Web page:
Once the emails came to light, Pohl gave Sinclair another chance at a plea deal. That paved the way for the Army to find a face-saving way out of a compromised case that had begun unraveling with the accuser's troublesome testimony at a Jan. 7 preliminary hearing.
Forensic experts concluded that she lied about an old cellphone she said she had found long after evidence was supposed to have been turned over. The phone contained text messages to and from Sinclair.
On Wednesday, Scheff said that the lead Army prosecutor, Lt. Col. Robert Stelle, told him this week that sexual assault charges should never have been brought. But a Ft. Bragg spokeswoman, Maj. Crystal Boring, said Scheff had mischaracterized Stelle's comments. She said Stelle told Scheff only that the plea agreement was "a good and fair result."
Stelle's predecessor, Lt. Col. William Helixon, quit the case in February. According to the defense, Helixon tried to persuade Army officials to drop sexual assault charges, saying the accuser was untrustworthy and had misled him.
Prosecutors conceded that Helixon had doubts about proving the sexual assault charges, but said he still believed the captain was telling the truth about forced oral sex.
Sinclair, 51, one of only a few generals to face court-martial in the last 60 years, pleaded guilty Monday to mistreating the captain. He also pleaded guilty to twice misusing his government charge card to pursue the affair, disobeying an order not to contact his mistress and making sexist comments about other female officers.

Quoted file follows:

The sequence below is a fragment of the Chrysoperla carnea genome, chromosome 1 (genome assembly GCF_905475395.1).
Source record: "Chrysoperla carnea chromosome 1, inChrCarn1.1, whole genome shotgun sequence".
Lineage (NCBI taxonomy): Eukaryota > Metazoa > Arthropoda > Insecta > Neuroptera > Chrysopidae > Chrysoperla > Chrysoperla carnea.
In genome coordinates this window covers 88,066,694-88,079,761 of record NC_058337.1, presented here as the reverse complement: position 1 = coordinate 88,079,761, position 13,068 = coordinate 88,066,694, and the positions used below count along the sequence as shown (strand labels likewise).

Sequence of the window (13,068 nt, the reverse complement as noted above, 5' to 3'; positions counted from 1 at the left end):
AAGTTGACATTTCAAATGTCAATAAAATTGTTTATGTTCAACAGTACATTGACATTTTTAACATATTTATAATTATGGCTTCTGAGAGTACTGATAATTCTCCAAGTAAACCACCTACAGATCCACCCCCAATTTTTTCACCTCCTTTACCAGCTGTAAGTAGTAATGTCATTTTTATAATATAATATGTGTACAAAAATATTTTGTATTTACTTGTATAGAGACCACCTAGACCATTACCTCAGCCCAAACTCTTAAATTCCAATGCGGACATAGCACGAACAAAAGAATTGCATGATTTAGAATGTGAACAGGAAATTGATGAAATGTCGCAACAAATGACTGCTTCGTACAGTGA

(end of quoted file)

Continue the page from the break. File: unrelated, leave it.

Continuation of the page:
A week earlier Sinclair had pleaded guilty to adultery, impeding an investigation by deleting sexually explicit emails to and from a civilian woman, possessing pornography in a war zone, conducting inappropriate relationships with two other female officers and improperly asking a female lieutenant for a date.
The defense portrayed the accuser as an ambitious officer who had sex with a dynamic general, only to react in rage after discovering amorous messages to Sinclair from another female officer, and after realizing the general would not divorce his wife. Defense lawyers contended that the captain pursued Sinclair as he tried to find a way to get out of the relationship without anyone finding out.
The Army depicted Sinclair as a sexual predator who took advantage of impressionable junior officers who came to him for mentoring. They said he callously mistreated and lied to the accuser, spoke of military women with contempt, and brought dishonor and disruption to the Army.
Sinclair wept more than once when he told Pohl on Wednesday that he had dishonored the Army officer corps and his own once-promising career. He apologized to his former lover and to the three other officers.
"It was my responsibility to ensure that these officers were protected and promoted, and I failed them as a leader," he said in a voice choked with emotion.
He apologized as well to his wife and two sons, ages 10 and 12, for the pain and embarrassment his behavior had caused them. Rebecca Sinclair was not in court but told the judge in a statement, which a lawyer read in court Wednesday, that she and her sons were the "only truly innocent victims" in the case.
The general described "a deep and abiding sense of shame and remorse." He confessed that he had lied to his lover about leaving his wife for fear that she would expose the affair. He said his behavior had caused his accuser "emotional harm and suffering."
Prosecutors said Sinclair had shamed himself and the officer corps. On Wednesday, Maj. Rebecca DiMuro, a special victim prosecutor, told the judge: "Gen. Sinclair let the Army down."